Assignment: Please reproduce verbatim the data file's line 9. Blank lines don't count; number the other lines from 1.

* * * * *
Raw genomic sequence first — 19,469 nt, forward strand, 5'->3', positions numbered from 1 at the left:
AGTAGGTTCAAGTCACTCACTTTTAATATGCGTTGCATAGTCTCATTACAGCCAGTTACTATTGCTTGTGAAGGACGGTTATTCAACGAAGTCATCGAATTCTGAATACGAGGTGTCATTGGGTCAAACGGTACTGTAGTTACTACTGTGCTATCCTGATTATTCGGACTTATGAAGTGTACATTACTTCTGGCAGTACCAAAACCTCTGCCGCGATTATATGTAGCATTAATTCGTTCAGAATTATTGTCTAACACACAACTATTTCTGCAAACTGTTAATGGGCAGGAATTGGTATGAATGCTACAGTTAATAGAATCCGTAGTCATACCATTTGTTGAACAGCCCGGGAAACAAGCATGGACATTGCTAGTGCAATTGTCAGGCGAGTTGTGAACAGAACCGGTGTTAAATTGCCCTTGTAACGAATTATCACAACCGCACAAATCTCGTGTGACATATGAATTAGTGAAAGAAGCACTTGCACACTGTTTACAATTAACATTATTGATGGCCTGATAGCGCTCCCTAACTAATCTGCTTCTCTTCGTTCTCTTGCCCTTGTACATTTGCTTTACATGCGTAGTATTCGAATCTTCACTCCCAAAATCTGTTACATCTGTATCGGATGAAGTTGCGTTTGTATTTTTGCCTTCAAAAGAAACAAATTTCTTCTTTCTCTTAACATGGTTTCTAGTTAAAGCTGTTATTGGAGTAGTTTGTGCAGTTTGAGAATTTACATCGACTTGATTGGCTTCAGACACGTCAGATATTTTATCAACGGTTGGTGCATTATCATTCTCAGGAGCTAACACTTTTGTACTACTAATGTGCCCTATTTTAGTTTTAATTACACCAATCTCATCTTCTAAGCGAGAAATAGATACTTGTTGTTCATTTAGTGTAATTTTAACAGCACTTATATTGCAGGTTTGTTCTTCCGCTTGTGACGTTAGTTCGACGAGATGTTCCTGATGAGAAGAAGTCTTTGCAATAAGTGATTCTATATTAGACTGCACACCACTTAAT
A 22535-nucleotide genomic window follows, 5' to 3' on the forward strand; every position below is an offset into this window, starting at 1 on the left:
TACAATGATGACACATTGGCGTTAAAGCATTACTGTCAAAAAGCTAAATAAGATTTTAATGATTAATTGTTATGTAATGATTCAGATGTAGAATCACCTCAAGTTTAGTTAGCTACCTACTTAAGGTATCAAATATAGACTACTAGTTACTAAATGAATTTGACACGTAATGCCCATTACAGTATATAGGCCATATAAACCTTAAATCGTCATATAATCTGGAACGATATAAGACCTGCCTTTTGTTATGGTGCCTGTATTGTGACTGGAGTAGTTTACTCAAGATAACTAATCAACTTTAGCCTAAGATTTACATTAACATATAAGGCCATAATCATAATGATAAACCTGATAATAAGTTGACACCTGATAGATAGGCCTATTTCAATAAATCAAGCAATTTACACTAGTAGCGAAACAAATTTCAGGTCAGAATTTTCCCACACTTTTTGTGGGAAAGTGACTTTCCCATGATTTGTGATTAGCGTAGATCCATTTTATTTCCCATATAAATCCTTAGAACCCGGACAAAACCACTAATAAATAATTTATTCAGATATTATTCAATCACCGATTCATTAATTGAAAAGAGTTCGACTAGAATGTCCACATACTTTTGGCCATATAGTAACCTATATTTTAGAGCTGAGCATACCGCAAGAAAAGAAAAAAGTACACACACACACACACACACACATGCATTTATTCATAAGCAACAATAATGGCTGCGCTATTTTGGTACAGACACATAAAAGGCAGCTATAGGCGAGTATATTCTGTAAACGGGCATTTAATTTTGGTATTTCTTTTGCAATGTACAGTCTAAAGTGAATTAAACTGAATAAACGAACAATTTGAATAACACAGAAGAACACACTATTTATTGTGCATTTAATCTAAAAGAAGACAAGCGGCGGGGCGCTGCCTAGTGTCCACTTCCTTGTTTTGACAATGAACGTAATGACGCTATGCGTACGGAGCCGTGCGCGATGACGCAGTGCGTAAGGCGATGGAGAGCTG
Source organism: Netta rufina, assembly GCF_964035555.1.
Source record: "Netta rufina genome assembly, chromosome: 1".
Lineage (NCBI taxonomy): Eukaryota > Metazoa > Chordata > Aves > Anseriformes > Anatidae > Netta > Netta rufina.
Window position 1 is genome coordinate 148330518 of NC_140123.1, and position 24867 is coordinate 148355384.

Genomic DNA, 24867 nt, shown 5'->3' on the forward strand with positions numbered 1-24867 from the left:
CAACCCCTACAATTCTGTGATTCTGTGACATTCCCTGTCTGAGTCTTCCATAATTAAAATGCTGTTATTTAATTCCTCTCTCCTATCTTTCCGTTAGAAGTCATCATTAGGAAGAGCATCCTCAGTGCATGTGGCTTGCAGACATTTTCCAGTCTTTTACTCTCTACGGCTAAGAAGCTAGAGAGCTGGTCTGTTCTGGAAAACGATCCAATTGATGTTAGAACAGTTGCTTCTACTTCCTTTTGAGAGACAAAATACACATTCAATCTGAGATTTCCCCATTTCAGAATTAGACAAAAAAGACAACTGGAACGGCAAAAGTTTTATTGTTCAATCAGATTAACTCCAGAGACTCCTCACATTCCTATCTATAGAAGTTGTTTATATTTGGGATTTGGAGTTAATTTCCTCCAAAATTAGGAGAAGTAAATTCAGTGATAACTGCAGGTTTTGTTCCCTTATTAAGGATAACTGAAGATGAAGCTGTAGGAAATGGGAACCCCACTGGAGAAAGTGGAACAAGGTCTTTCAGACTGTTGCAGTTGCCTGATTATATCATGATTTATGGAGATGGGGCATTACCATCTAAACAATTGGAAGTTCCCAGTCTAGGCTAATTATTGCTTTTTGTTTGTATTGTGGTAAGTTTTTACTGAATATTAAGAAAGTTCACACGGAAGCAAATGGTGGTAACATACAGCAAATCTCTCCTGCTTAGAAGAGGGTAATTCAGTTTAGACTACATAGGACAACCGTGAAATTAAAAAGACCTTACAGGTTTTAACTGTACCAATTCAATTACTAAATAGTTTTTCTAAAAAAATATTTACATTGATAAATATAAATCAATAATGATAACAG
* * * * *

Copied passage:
Genomic DNA, 24867 nt, shown 5'->3' on the forward strand with positions numbered 1-24867 from the left: